Martina and I had made a plan. Palka, after much coaxing, took us with her one evening when she went to place the accustomed offerings in the Valley of the Dead. Indeed, at first she refused outright to allow us to accompany her, because, she said, only those who were born in the village of Kurna had made such offerings since the days when the Pharaohs ruled, and that if strangers shared in this duty it might bring misfortune. We answered, however, that if so the misfortune would fall on us, the intruders. Also we pointed out that the jars of water and milk were heavy, and, as it happened, there was no one from the hamlet to help to carry them this night. Having weighed these facts, Palka changed her mind.
“Well,” she said, “it is true that I grow fat, and after labouring all day at this and that have no desire to bear burdens like an ass. So come if you will, and if you die or evil spirits carry you away, do not add yourselves to the number of the ghosts, of whom there are too many hereabouts, and blame me afterwards.”
“On the contrary,” I said, “we will make you our heirs,” and I laid a bag containing some pieces of money upon the table.
Palka, who was a saving woman, took the money, for I heard it rattle in her hand, hung the jars about my shoulders, and gave Martina the meat and corn in a basket. The flat cakes, however, she carried herself on a wooden trencher, because, as she said, she feared lest we should break them and anger the ghosts, who liked their food to be well served. So we started, and presently entered the mouth of that awful valley which, Martina told me, looked as though it had been riven through the mountain by lightning strokes and then blasted with a curse.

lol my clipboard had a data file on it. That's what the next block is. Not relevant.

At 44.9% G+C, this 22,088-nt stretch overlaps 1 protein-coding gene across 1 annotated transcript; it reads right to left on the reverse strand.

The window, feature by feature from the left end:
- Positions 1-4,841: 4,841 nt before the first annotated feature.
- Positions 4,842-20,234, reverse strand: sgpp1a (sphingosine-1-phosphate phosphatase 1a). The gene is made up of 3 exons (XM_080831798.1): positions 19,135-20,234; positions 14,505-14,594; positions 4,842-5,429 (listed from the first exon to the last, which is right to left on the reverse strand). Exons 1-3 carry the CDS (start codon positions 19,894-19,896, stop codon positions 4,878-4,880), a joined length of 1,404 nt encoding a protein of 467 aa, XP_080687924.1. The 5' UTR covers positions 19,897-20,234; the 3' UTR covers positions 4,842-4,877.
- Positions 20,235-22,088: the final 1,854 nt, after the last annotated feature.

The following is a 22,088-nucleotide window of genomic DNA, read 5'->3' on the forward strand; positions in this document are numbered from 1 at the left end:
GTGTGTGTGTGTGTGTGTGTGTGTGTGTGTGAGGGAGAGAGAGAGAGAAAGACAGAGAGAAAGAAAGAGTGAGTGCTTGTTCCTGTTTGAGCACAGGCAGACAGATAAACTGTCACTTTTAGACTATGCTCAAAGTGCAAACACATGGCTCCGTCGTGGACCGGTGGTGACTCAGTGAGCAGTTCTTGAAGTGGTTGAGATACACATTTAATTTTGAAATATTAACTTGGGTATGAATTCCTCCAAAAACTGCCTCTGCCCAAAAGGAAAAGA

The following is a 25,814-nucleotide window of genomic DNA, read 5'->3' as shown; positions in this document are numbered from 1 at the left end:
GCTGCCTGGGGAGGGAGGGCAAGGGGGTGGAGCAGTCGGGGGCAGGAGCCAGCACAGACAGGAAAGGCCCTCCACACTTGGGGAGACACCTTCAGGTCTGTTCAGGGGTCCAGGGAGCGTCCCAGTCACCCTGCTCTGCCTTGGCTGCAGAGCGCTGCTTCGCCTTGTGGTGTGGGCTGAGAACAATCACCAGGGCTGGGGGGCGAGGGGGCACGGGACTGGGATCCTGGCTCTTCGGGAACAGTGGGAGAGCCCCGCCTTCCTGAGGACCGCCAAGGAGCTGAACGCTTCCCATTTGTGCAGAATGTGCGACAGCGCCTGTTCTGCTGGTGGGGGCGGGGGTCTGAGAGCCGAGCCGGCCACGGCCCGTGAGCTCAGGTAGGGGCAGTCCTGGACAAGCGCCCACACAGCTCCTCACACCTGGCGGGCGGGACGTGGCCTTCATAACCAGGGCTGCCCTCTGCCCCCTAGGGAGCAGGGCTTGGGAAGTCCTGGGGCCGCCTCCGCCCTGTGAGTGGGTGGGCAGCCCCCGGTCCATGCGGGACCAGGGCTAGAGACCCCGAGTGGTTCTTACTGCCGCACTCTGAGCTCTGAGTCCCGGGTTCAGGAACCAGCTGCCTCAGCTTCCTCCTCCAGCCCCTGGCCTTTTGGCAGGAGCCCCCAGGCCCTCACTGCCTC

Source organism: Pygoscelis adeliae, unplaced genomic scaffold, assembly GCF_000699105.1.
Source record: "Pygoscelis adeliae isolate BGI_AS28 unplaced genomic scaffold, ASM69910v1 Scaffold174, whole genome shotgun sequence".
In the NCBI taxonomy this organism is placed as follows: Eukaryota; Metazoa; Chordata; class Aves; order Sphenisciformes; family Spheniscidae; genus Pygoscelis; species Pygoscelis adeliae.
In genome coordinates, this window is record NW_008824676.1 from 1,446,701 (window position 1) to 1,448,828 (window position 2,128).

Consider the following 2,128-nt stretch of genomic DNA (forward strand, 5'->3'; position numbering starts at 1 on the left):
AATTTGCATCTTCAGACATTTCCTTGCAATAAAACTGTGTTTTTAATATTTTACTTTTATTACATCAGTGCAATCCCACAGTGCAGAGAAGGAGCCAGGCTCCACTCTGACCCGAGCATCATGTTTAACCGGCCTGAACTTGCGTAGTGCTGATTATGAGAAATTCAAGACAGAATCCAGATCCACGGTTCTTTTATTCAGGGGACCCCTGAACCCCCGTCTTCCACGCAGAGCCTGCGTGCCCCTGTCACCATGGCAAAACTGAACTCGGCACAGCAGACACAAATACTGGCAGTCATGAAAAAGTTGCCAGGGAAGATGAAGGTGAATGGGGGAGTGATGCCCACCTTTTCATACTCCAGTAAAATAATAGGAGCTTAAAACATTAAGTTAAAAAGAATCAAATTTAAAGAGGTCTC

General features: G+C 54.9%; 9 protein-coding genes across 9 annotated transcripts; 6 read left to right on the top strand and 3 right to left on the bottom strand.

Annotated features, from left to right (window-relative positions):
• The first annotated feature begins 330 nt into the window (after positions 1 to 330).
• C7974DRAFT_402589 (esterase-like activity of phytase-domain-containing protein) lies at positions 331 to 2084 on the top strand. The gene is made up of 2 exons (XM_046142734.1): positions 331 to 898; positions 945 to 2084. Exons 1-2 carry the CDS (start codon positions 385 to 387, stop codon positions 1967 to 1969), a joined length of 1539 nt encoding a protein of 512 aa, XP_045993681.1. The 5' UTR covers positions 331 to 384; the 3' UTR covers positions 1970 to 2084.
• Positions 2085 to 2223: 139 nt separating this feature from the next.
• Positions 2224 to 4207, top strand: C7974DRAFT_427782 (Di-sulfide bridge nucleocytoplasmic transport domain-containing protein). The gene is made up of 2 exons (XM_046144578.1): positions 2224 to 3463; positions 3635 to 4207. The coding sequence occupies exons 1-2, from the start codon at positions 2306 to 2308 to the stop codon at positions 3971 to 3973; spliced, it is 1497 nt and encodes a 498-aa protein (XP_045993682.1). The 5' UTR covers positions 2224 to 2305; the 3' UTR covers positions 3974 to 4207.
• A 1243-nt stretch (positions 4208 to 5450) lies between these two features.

Up this dry and desolate place, which, she said, was bordered on either side by walls of grey and jagged rock, we walked in silence. Only I noted that the dog which had followed us from the house clung close to our heels and now and again whimpered uneasily.
“The beast sees what we cannot see,” whispered Palka in explanation.
At last we halted, and I set down the jars at her bidding upon a flat rock which she called the Table of Offerings.
“See!” she exclaimed to Martina, “those that were placed here three days ago are all emptied and neatly piled together by the ghosts. I told Hodur that they did this, but he would not believe me. Now let us pack them up in the baskets and begone, for the sun sets and the moon rises within the half of an hour. I would not be here in the dark for ten pieces of pure gold.”
“Then go swiftly, Palka,” I said, “for we bide here this night.”
“Are you mad?” she asked.
“Not at all,” I answered. “A wise man once told me that if one who is blind can but come face to face with a spirit, he sees it and thereby regains his sight. If you would know the truth, that is why I have wandered so far from my own country to find some land where ghosts may be met.”